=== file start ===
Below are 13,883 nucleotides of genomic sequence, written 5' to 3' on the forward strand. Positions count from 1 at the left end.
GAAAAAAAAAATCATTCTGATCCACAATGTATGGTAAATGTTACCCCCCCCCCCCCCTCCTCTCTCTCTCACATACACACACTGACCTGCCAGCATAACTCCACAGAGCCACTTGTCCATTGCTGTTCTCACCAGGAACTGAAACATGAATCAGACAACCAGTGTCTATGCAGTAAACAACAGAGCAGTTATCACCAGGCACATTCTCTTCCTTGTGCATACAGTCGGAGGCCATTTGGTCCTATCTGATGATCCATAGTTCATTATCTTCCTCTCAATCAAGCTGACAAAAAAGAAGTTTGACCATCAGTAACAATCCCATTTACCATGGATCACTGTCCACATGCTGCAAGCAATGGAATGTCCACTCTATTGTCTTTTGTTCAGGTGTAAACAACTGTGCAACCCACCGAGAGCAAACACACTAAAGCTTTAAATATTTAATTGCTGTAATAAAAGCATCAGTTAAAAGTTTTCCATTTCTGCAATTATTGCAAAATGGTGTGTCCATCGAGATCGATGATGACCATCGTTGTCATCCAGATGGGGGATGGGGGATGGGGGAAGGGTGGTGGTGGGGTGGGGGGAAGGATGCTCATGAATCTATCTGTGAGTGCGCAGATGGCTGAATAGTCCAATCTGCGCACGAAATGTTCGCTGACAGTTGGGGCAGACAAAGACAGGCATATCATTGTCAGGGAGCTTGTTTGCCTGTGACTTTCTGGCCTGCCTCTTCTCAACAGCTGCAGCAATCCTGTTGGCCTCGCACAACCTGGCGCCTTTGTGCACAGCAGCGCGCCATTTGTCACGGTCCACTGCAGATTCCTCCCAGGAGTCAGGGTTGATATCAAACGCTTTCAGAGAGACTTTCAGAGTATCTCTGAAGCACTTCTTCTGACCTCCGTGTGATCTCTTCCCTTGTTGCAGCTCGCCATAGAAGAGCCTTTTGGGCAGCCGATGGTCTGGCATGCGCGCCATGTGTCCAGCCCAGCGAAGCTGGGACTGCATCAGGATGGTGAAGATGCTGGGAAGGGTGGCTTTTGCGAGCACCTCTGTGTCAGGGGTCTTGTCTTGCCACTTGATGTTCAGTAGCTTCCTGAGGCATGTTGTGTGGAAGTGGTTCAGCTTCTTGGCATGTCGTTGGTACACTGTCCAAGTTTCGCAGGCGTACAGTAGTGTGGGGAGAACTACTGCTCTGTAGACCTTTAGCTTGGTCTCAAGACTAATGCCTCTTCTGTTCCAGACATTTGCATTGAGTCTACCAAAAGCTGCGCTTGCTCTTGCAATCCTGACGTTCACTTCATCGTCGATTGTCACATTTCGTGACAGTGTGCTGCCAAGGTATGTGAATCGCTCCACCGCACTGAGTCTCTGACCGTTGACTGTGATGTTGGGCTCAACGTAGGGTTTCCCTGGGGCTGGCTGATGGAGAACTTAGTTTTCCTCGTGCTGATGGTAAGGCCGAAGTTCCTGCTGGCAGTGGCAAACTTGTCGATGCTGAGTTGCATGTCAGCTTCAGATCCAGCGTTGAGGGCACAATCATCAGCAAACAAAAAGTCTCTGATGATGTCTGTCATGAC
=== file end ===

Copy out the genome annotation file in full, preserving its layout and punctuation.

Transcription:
Below are 13,883 nucleotides of genomic sequence, written 5' to 3' on the forward strand. Positions count from 1 at the left end.
GAAAAAAAAAATCATTCTGATCCACAATGTATGGTAAATGTTACCCCCCCCCCCCCCTCCTCTCTCTCTCACATACACACACTGACCTGCCAGCATAACTCCACAGAGCCACTTGTCCATTGCTGTTCTCACCAGGAACTGAAACATGAATCAGACAACCAGTGTCTATGCAGTAAACAACAGAGCAGTTATCACCAGGCACATTCTCTTCCTTGTGCATACAGTCGGAGGCCATTTGGTCCTATCTGATGATCCATAGTTCATTATCTTCCTCTCAATCAAGCTGACAAAAAAGAAGTTTGACCATCAGTAACAATCCCATTTACCATGGATCACTGTCCACATGCTGCAAGCAATGGAATGTCCACTCTATTGTCTTTTGTTCAGGTGTAAACAACTGTGCAACCCACCGAGAGCAAACACACTAAAGCTTTAAATATTTAATTGCTGTAATAAAAGCATCAGTTAAAAGTTTTCCATTTCTGCAATTATTGCAAAATGGTGTGTCCATCGAGATCGATGATGACCATCGTTGTCATCCAGATGGGGGATGGGGGATGGGGGAAGGGTGGTGGTGGGGTGGGGGGAAGGATGCTCATGAATCTATCTGTGAGTGCGCAGATGGCTGAATAGTCCAATCTGCGCACGAAATGTTCGCTGACAGTTGGGGCAGACAAAGACAGGCATATCATTGTCAGGGAGCTTGTTTGCCTGTGACTTTCTGGCCTGCCTCTTCTCAACAGCTGCAGCAATCCTGTTGGCCTCGCACAACCTGGCGCCTTTGTGCACAGCAGCGCGCCATTTGTCACGGTCCACTGCAGATTCCTCCCAGGAGTCAGGGTTGATATCAAACGCTTTCAGAGAGACTTTCAGAGTATCTCTGAAGCACTTCTTCTGACCTCCGTGTGATCTCTTCCCTTGTTGCAGCTCGCCATAGAAGAGCCTTTTGGGCAGCCGATGGTCTGGCATGCGCGCCATGTGTCCAGCCCAGCGAAGCTGGGACTGCATCAGGATGGTGAAGATGCTGGGAAGGGTGGCTTTTGCGAGCACCTCTGTGTCAGGGGTCTTGTCTTGCCACTTGATGTTCAGTAGCTTCCTGAGGCATGTTGTGTGGAAGTGGTTCAGCTTCTTGGCATGTCGTTGGTACACTGTCCAAGTTTCGCAGGCGTACAGTAGTGTGGGGAGAACTACTGCTCTGTAGACCTTTAGCTTGGTCTCAAGACTAATGCCTCTTCTGTTCCAGACATTTGCATTGAGTCTACCAAAAGCTGCGCTTGCTCTTGCAATCCTGACGTTCACTTCATCGTCGATTGTCACATTTCGTGACAGTGTGCTGCCAAGGTATGTGAATCGCTCCACCGCACTGAGTCTCTGACCGTTGACTGTGATGTTGGGCTCAACGTAGGGTTTCCCTGGGGCTGGCTGATGGAGAACTTAGTTTTCCTCGTGCTGATGGTAAGGCCGAAGTTCCTGCTGGCAGTGGCAAACTTGTCGATGCTGAGTTGCATGTCAGCTTCAGATCCAGCGTTGAGGGCACAATCATCAGCAAACAAAAAGTCTCTGATGATGTCTGTCATGAC